April 13, 2021 Taos, New Mexico

The Harwood Museum of Art

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Third Chapter of the Taos Art Colony Celebrated at the Harwood Museum of Art
April 06, 2013

Third Chapter of the Taos Art Colony Celebrated at the Harwood Museum of Art

Taos, NM - "Jim Wagner: Trudy's House," "R.C. Gorman: The Early Years," "Fritz Scholder: The Third Chapter," and "Woody Crumbo: The Third Chapter" open at the Harwood Museum of Art, Saturday, May 18 and remain on view through Sunday, September 8, 2013.

Although each exhibition has its own personality, all four artists celebrated are legends and are from a period of time in Taos being referred to by the show's organizers as Chapter III. Following the Taos Founders and Taos Moderns, Chapter III is characterized by a great wave of young, relatively unknown artists and smart art dealers representing these exciting and new Taos artists. This wave created a powerful aesthetic and commercial vitality that was new to Taos, and unique to the U.S. Crumbo, Gorman, Scholder and Wagner are united by an ability to turn artistic genius into commercial success.

Jim Wagner: Trudy's House
"Jim Wagner is among the most creative and accomplished artists in America," writes Stephen Parks in "Jim Wagner, Taos: an American Artist." "The style of his painting, drawings, prints and sculpture is fresh, thoroughly original and an immediately recognizable blend of high art aesthetics, naïve spontaneity and power. His brightly painted furniture of the 1980s was so unique and captivating that it became synonymous with contemporary American folk art and launched an immensely popular style of interior design." The exhibition's title refers to the show's installation, which will replicate a home installed with Wagner's wide-ranging, multimedia work.

R.C. Gorman: The Early Years
This exhibition will include work created by Gorman between 1960 and 1970, documenting the years prior to Gorman's significant and - in some quarters - controversial commercial success.

R.C. Gorman, legendary Navajo artist who died in 2005, is a central figure of Taos' Third Chapter. Born in Chinle, Arizona, Gorman's early years focused on nature and Navajo tradition. He first visited Taos in 1965. By 1968, Gorman opened the first Native owned gallery in Taos, Navajo Gallery. Gorman quickly became famous for lyrical paintings of Native American women.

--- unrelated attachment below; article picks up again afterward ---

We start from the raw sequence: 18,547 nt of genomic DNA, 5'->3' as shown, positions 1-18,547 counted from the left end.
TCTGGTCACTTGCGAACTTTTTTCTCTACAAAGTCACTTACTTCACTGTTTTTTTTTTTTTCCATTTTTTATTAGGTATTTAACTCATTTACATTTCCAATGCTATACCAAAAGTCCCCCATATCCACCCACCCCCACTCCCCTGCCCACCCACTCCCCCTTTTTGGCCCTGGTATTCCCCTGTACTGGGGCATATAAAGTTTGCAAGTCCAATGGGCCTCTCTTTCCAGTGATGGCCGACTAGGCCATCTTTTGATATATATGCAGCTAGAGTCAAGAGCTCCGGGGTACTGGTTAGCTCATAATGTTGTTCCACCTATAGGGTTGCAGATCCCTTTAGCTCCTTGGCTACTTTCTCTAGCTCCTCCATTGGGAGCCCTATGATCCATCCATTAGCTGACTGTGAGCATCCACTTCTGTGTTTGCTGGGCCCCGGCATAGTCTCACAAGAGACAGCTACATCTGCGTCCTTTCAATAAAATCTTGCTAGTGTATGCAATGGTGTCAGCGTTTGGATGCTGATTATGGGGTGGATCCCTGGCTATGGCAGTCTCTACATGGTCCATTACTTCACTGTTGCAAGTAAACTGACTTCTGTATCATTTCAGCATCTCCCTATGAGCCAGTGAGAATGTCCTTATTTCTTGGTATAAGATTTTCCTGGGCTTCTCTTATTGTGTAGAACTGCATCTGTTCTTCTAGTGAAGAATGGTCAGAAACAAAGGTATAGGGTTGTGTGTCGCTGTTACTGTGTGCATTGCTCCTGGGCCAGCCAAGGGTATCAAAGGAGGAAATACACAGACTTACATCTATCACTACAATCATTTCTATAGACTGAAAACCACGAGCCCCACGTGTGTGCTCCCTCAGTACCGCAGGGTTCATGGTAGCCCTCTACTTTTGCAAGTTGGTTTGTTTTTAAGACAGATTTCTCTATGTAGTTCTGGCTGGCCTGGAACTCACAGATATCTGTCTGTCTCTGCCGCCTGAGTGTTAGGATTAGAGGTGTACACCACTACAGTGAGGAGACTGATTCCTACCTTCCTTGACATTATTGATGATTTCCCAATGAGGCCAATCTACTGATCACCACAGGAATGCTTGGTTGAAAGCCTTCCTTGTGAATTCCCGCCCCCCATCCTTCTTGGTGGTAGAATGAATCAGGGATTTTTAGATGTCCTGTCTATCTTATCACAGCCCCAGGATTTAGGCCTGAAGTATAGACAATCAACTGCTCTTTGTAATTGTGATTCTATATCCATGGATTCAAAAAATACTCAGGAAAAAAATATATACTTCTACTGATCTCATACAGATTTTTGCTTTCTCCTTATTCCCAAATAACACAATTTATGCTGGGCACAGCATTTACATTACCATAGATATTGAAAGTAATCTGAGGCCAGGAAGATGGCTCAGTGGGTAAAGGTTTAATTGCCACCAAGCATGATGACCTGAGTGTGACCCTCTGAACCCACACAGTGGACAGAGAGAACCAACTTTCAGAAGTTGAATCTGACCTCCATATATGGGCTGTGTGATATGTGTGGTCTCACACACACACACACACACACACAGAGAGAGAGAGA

"Gorman's sensitive approach to human form, natural gifts, and outrageous and extravagant imagination made him one of the most influential and fascinating artists of his time," says Curator of Collections and Exhibitions Jina Brenneman. "Out-glitzing the likes of Andy Warhol, Gorman turned brilliance into a commodity--often at the cost of his original raw and striking talent, and at the risk of compromising his place in the history of art."

Fritz Scholder: The Third Chapter
Fritz Scholder was one of the most renowned Native American artists of the 20th century. Born in Minnesota, Scholder was one-quarter Luiseño, a California tribe. His influential works were post-modern in sensibility and somewhat pop art in execution. Scholder taught at the Institute of American Indian Arts n the late 1960s, and remains a significant influence on contemporary Native artists.

Woody Crumbo: The Third Chapter
A selection of Woody Crumbo's prolific work, including oil, silkscreen, tempera, pencil and watercolor, will be on display in "Woody Crumbo: The Third Chapter." Crumbo (1912-1989) was a Citizen Potawatomi artist, flautist and dancer. His paintings are featured in many museums including the Smithsonian and the Metropolitan Museum of Art. He was born in Oklahoma and then moved with his mother to Kansas as a child following the 1916 death of his father. Orphaned in 1919, he spent the rest of his childhood living with various Native American families around Oklahoma. When Crumbo was 17, he began studying art and the Kiowa ceremonial wooden flute at the Chilocco Indian Agricultural School.
While studying art, Crumbo supported himself as a Native American dancer, touring reservations in the early 1930s while disseminating and collecting traditional dances. His art career was cemented when his teacher from the Chilocco Indian School sold a number of his paintings to the San Francisco Museum of Art. Crumbo subsequently joined Bacone College in Muskogee as Director of Art, a position that he held from 1938 to 1941. In 1939, the U.S. Department of the Interior commissioned Crumbo to paint murals on its building in Washington D.C. From 1948 to 1960, Crumbo lived in Taos.

Unlike the Taos Founders and Taos Moderns, Chapter III artists made a living in Taos. With galleries came artpublications, frame shops, shippers and art supply stores. Art, for the first time, was a major contributor to the economy of Northern New Mexico. Art dealers Maggie Kress, Tally Richards, RC Gorman, Howard and Mara Taylor, The Shriver Gallery, Return Gallery and Total Art ushered in the Third Chapter of the Taos art movement as they attracted new, old, and corporate art collectors to Taos. Their work, and the four most influential artists from the period, will be celebrated in the exhibitions opening at the Harwood Museum of Art in May.

Opening Reception
Alliance Members' Opening Reception: Friday, May 17, 5-7 p.m.
Director's Circles & VIP Preview: Friday, May 17, 4-5 p.m.

Harwood Hours
Monday- Saturday, 10 a.m.- 5 p.m.; Sunday, 12-5 p.m.

Lodging Sponsors The Historic Taos Inn and La Posada de Taos Bed and Breakfast
Visit www.harwoodmuseum.org for special rates.

General Admission
$10 adults, $8 seniors (65+) and students

Where: The Harwood Museum of Art, 238 Ledoux Street, Taos, NM

Info: 575-758-9826, www.harwoodmuseum.org

Jennifer Marshall